I'm not sure. Some of my girls do it too! Could be stress release. I've watched females do this dance for very long periods of time. Carry tail, spin spin spin, then quickly push more bedding on top of the babies. I believe they have all grown out of this phase and, according to ratbahavior.org, it could be a sign of misplaced maternal behavior. (ratbehavior.org)
8. When do I wean my baby rats?
You can wean them at 21 days of age. They should weigh between 60-80 grams, and be eating solid food.
9. There is a lot of blood and no babies...
Depending on how long it's been since you've seen the blood, you could just be catching her at the beginning of birth, which I would tell you to leave her alone for a day.
If many hours to days have passed you could be seeing signs of a very difficult birth, in which the female is likely to be in extreme pain and could possibly die. Reasons can't all possibly be explained; ranging from being too old to birth easily, to having a miscarriage, or possibly pinks stuck in her birth canal.
I can't go over what to do in this situation, but please do the humane thing by seeking medical assistance immediately, or put her to sleep via CO2 chamber as soon as possible. No animal needs to suffer like this.
If she does indeed birth the litter, remove them, give her pain medication to ease her pain until she is better and do not breed her again. You can also take her to a vet afterwards for a check up.
10. She's not nursing.
So there is no milk band in the belly. One of the most difficult problems I have seen as my breeders age past a year. If possible, give the pinks to another female that has pups near exactly the same size. Any larger and the orphans will be pushed out of the way by the bigger pinks and wont be able to feed. If not, you can attempt to feed them with a tiny needleless syringe some baby formula with low iron every couple of hours round the clock and keep them with the mother. Please again, do the right thing and do not drag it out to being inhumane treatment.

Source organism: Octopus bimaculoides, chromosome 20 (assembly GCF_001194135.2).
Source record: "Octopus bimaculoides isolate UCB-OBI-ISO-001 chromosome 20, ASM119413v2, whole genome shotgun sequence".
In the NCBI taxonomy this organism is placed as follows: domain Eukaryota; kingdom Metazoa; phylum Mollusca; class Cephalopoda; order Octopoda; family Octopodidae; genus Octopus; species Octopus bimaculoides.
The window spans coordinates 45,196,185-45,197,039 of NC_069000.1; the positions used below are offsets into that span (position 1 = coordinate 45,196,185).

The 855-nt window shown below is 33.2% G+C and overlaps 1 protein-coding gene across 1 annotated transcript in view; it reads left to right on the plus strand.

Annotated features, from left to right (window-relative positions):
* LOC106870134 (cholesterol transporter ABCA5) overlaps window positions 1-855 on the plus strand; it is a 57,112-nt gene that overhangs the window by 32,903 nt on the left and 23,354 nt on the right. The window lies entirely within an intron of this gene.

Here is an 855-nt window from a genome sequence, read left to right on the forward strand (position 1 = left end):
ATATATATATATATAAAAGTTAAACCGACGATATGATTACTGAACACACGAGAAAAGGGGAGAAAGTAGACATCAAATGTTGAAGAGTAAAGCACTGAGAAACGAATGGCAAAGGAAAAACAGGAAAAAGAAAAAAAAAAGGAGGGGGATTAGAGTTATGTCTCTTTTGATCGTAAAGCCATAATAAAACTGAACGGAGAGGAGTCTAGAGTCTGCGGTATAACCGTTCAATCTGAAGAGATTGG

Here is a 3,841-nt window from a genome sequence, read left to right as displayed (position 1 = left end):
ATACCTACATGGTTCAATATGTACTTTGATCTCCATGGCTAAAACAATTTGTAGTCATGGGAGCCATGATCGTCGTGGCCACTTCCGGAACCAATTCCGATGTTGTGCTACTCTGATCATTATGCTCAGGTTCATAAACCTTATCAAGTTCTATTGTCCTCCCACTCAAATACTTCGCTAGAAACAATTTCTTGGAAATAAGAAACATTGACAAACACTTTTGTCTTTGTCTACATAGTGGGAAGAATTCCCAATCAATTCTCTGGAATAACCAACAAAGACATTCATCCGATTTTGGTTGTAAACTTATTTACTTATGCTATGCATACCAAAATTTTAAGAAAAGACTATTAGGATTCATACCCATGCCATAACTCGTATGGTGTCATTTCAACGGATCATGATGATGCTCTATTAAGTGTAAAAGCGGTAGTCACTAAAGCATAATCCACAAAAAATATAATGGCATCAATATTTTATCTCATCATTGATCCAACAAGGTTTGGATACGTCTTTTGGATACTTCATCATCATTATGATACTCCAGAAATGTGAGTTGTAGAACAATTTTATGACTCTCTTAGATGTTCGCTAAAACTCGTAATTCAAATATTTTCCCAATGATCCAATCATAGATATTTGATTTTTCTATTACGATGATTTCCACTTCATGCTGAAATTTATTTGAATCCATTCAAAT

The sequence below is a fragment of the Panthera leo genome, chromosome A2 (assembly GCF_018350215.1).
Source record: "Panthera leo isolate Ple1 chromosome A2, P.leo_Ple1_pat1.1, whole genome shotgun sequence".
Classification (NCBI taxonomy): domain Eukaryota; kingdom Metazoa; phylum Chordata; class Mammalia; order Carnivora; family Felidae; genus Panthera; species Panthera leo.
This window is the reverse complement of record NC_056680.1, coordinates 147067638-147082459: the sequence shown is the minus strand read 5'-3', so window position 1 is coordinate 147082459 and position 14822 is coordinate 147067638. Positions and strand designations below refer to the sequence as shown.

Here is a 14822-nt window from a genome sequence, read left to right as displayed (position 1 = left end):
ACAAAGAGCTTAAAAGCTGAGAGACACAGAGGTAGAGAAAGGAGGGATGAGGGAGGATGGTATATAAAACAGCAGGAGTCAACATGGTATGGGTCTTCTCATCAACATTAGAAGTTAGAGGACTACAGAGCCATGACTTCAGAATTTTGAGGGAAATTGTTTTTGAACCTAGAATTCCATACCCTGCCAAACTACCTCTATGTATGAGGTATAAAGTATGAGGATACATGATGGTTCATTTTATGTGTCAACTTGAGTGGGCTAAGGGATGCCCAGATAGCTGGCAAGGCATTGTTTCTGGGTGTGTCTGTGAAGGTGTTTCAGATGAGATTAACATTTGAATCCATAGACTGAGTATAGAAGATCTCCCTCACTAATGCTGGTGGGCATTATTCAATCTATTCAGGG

11. Can I handle the pinks or will mom reject them?
Go ahead, but watch your fingers or mom might get you! Do it too often and she may be too stressed to focus on her mothering duties.
12. Can I take rats away from the female before they wean to feed off? Will she have any side effects?
By all means take them, mom will not notice, and the ones left will get very fat!
13. My rat makes her eyes boggle in her head!
That's a treat to see, when rats gnaw or chatter, their eyes boggle because a muscle that moves their jaw runs right behind the eye ball, making it boggle in and out. Silly rats. 😛 (ratbehavior.org).
14. My rats are scratching and have scabs on their body?
Could be alleriges, could be diet, could be ectoparasites like mites, lice and fleas (Oh my!). Check out this link for ways to diagnose and treat! (ratguide.com) Provide a diet with 18% protein, and 6% fat.
15. When can I put my rats together to breed?
Males hit puberty between 5-6 weeks (39-47 days) of age. Females hit it at 4-5 weeks (34-38 days) of age. (ratbehavior.org) Does that mean they should? Not necessarily. Breed females once they have reached 250-300+ grams, or are at least 5 months of age. (ratguide.com)
16. Are rats teeth supposed to be yellow?
Yes! It's a pigment! No tartar here, their teeth grow and are worn down too quickly for the amount of tartar it would take to turn them that yellow. (ratbehavior.org)
17. My male rat has orange skin!
It's normal, I believe that it's called buck grease, produced by the males hormones; but if there is a lot, you can give him a quick wash with baby shampoo in warmish water. Rinse twice!
18. Can they actually breed doing it... so quickly?
Yep, only takes a few seconds, and they will do it A LOT.
19. They keep chewing out of the tubs!!
Find out who the culprit is, and re-evaluate any gaps the rats may be able to fit a tooth into and chew out. If one rat learns to chew, the rest will too!
20. When is the female done producing? (menopause)
Last updated July of '09.